I had a conference in Portland, Oregon, three weeks ago. It was great to be back in the land of wide open spaces, farm-to-table restaurants, and family! My sister Jocelyn, whom I miss terribly, came out to meet me for a weekend. We started our journey out just right with a lunch at Tasty n Alder, a Portland staple, where I happily enjoyed a lunch of fresh greens, a biscuit, and a cauliflower frittata. Yum!
After puttering in the enormous Powell’s Books for a little while, we headed out to the Columbia River Gorge, where it was cold and rainy. We stayed in an Airbnb place in a National Scenic Area that would probably have been stunning in a blue-sky summer.
We were so chilly and tired — and the roads were so dark and damp — that we decided to stay in and share about twelve almonds, four prunes, and a pineapple cake from Singapore for dinner:
Our gas fireplace was broken, which meant that we had very little in the way of heat. Thank goodness for hot tubs! We enjoyed long soaks that helped keep the chill at bay.
The Airbnb was owned by a gentleman who does an incredible amount of gardening — there are plants and paths and trails and strange doorways all over the property.
Not much blooms in November in the Gorge, but we managed to find some flowers:
We spent an entire day exploring the Gorge.
We drove to the Bonneville Dam to see the fish ladders…
…though there were no fish to be seen from the viewing platform (fall is not the right season to view salmon travel). We did find a few — and J tried to ID them — at the indoor viewing windows.
We also got to see the generators/turbines (I’m not sure what the proper terminology is for them) that run the dam:
We then drove to Hood River, which is a windsurfing and kitesurfing mecca. A windsurfer for many years, J was excited to see the place, though it was too rainy and not windy enough for anyone to be out on the water. Instead, we had a nice lunch and then ventured forth to see part of the Fruit Loop: a long drive that leads through the orchards of Hood River County.
The area between Mount Hood and the Columbia River has been a pear and apple farming region for well over a century.
Some of the buildings look like they belong in black and white (note the stairs to the door on the second floor).
Jocelyn and I may or may not have trespassed onto an orchard to glean some late-season drops (if you look carefully, you’ll see a spot of red — that’s J making her way between the pear trees).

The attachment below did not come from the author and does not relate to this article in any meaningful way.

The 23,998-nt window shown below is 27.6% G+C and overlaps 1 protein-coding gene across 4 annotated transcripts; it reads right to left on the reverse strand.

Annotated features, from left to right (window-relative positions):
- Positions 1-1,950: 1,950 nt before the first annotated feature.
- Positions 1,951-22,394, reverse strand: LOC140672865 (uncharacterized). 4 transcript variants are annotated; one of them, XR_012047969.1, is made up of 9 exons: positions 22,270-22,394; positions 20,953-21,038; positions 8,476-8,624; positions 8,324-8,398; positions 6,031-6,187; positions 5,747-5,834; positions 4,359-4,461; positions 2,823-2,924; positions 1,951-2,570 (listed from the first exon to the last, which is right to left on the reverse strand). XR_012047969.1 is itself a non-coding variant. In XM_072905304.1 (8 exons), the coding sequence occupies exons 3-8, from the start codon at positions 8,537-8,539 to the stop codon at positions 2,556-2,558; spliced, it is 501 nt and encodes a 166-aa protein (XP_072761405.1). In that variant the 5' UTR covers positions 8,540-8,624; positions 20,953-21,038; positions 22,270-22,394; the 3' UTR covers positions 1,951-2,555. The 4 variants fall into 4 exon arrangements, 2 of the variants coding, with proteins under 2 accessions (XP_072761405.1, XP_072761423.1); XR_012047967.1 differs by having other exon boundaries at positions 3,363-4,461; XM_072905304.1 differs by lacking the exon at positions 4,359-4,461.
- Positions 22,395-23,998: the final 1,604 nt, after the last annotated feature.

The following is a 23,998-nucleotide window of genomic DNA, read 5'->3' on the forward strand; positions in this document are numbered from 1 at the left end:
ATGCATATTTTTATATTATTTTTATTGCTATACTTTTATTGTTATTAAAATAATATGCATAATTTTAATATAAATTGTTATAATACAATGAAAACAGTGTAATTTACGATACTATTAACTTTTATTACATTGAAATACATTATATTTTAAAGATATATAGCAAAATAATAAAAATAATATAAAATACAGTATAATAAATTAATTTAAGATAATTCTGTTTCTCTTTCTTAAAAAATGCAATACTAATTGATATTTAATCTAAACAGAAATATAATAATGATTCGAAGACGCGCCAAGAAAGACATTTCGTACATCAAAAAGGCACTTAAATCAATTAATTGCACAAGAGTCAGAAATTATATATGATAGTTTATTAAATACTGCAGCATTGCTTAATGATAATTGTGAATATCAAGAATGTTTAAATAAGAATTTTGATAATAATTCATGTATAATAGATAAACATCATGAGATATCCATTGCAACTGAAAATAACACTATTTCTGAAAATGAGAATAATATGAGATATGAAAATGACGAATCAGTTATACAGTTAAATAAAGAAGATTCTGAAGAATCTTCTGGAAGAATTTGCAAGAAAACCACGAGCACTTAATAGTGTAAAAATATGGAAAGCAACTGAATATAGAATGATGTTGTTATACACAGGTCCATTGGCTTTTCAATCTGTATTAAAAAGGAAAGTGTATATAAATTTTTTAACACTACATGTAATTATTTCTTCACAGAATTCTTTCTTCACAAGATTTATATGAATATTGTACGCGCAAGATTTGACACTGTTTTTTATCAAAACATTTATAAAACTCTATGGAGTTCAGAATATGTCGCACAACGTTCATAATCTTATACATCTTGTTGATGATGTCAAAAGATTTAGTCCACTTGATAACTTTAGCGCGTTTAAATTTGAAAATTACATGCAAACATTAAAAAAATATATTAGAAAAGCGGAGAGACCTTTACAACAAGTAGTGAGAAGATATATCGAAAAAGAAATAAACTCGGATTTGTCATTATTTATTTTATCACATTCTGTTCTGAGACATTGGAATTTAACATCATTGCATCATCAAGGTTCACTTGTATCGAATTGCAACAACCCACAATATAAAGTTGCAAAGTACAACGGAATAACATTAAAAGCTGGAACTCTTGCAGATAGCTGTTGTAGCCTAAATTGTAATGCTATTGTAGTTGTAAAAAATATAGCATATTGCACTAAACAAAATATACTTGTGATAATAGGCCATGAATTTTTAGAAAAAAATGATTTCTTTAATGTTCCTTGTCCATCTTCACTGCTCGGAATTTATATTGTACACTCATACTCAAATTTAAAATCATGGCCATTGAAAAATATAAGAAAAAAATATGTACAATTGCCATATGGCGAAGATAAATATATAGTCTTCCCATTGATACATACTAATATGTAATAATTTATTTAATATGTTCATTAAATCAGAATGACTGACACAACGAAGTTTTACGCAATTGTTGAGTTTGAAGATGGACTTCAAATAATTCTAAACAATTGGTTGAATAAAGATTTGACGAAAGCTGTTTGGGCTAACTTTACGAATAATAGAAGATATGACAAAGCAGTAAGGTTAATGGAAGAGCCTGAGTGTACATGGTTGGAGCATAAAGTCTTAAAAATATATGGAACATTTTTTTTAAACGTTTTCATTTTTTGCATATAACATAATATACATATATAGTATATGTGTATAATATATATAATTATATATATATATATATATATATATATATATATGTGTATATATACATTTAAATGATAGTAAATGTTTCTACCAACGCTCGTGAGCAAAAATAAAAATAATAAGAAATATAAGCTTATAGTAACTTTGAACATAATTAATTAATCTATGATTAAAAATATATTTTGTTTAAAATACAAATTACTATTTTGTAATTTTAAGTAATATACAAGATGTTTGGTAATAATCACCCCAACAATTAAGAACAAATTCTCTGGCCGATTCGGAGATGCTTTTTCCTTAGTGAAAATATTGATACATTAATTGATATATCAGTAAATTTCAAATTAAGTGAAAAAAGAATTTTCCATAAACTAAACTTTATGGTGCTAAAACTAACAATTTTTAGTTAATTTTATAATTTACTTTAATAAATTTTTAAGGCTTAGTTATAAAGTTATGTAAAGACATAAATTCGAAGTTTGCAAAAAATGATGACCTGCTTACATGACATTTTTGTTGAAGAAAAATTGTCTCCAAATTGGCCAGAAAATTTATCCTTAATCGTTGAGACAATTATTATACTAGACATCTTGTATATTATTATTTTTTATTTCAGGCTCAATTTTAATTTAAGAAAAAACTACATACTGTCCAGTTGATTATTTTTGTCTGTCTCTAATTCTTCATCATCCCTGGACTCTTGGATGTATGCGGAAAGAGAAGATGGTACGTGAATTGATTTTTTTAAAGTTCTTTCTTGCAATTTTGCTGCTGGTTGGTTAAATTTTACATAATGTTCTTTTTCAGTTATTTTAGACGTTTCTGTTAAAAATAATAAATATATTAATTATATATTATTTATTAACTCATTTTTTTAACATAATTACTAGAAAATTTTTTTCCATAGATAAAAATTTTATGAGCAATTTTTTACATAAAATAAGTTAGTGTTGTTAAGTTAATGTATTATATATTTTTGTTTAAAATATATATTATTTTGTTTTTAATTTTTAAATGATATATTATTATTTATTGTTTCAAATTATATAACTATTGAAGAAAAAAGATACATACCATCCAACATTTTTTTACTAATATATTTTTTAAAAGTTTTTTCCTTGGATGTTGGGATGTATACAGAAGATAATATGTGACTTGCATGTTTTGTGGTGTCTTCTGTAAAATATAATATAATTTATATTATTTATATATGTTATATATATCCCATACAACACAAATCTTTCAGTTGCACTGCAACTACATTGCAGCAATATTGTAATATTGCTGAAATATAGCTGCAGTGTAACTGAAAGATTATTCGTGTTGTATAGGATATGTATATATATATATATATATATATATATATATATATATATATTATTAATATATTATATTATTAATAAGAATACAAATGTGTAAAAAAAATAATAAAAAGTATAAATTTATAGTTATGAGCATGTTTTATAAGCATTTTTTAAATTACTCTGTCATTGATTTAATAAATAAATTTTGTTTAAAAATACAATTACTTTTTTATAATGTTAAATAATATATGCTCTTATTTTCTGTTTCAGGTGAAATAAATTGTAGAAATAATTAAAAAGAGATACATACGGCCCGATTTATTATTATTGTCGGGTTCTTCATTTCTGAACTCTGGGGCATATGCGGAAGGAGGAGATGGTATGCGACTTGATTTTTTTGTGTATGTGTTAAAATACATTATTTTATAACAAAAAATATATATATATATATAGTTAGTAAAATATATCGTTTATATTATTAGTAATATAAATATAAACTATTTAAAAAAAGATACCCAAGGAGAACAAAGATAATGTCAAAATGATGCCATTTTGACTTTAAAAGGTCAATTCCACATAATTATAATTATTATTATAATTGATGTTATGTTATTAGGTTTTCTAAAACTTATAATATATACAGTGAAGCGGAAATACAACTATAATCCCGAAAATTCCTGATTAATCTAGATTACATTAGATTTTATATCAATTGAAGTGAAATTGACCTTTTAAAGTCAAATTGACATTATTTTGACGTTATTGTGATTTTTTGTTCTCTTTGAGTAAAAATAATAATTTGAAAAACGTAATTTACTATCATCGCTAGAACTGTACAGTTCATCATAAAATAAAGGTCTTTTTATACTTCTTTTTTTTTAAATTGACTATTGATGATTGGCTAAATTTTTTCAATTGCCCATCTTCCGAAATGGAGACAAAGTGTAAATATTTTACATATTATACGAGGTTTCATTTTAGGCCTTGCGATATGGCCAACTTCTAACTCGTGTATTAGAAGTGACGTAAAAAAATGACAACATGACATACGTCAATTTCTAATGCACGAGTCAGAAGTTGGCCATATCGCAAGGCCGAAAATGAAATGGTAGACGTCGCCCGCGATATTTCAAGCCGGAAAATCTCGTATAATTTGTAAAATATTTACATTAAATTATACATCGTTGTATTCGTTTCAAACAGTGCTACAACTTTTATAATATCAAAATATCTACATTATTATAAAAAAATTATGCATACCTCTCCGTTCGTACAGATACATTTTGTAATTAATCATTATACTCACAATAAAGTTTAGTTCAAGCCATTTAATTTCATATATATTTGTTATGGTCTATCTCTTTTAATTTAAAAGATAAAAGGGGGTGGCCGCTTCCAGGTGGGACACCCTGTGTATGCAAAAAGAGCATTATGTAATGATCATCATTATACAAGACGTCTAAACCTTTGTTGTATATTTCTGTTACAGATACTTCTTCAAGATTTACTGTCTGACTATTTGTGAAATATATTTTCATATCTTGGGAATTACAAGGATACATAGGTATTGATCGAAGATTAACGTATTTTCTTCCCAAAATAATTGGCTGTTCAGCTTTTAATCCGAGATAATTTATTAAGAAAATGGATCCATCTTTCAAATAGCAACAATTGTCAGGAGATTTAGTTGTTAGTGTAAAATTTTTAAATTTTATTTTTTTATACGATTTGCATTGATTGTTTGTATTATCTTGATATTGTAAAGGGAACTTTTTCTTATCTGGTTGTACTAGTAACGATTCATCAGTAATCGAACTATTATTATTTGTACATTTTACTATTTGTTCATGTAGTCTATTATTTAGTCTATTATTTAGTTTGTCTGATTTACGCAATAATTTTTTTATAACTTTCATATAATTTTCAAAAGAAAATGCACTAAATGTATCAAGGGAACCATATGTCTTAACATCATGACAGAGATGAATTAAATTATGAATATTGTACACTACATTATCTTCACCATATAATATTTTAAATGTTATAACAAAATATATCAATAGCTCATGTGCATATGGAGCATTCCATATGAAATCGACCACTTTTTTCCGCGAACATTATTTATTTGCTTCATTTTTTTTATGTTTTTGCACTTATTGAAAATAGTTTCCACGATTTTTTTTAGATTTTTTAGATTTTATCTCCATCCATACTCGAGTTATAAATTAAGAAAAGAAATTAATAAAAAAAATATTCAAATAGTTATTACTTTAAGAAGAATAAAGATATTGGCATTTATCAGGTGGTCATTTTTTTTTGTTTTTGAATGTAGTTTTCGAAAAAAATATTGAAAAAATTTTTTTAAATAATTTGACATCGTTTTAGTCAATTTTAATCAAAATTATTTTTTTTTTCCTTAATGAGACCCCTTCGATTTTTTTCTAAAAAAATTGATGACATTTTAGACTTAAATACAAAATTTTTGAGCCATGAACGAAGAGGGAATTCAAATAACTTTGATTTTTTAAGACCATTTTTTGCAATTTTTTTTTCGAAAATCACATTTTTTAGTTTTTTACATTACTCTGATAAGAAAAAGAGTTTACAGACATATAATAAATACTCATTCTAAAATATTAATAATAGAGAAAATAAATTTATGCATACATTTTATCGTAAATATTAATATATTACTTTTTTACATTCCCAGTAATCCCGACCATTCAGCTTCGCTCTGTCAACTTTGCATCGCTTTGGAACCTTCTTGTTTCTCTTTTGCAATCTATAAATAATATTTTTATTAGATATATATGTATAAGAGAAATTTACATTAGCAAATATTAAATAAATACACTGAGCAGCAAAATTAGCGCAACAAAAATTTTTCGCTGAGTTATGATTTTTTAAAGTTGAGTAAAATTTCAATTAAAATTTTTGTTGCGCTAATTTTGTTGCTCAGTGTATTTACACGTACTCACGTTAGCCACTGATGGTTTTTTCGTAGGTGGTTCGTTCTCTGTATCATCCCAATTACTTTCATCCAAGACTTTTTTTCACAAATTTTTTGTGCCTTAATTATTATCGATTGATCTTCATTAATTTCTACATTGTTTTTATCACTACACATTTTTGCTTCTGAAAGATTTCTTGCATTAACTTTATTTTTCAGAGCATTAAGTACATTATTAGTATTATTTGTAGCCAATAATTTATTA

We had a few great pears for snacking!
We also found perfectly legal apples for sale…
We had pretty bad cider…
… found a beautiful rainbow over a vineyard …
… and had an encounter with the Bonneville Bigfoot!
This very, very strange statue can be found at the Bonneville Fish Hatchery, where you can see little tiny fish waiting to grow up to be released as much larger fish. I have no earthly idea why Bigfoot is there. But you can also see lovely gardens and large sturgeons:
The Columbia River Gorge is famous for its waterfalls, but there was a huge fire in the Gorge earlier this fall that consumed much of the forest all around the trails. So it is impossible to access any of the usual viewing points (not only are they roped off, but there are guys stationed in cars at every possible access point to make sure you don’t enter). We made do with making every other possible stop we could to take in the landscape.
This included a drive up to the clumsily-named but rewarding Portland Women’s Forum State Scenic Viewpoint:
We ended our Gorge exploration with a stop in Troutville, a town that has a very cute main street…
… which boasts a number of large bronze statues…
… and a store that’s more than ready for Christmas!
Other than this outing, Jocelyn and I spent a good deal of time searching out great Portland restaurants. In addition to the aforementioned Tasty n Alder, we enjoyed Tasty n Sons (the bacon-wrapped dates are perfection, and the biscuits with blueberry compote are like eating heaven), Park Kitchen (the savory-sweet sorrel panna cotta was like nothing we’d ever had before), and Wailua Shave Ice!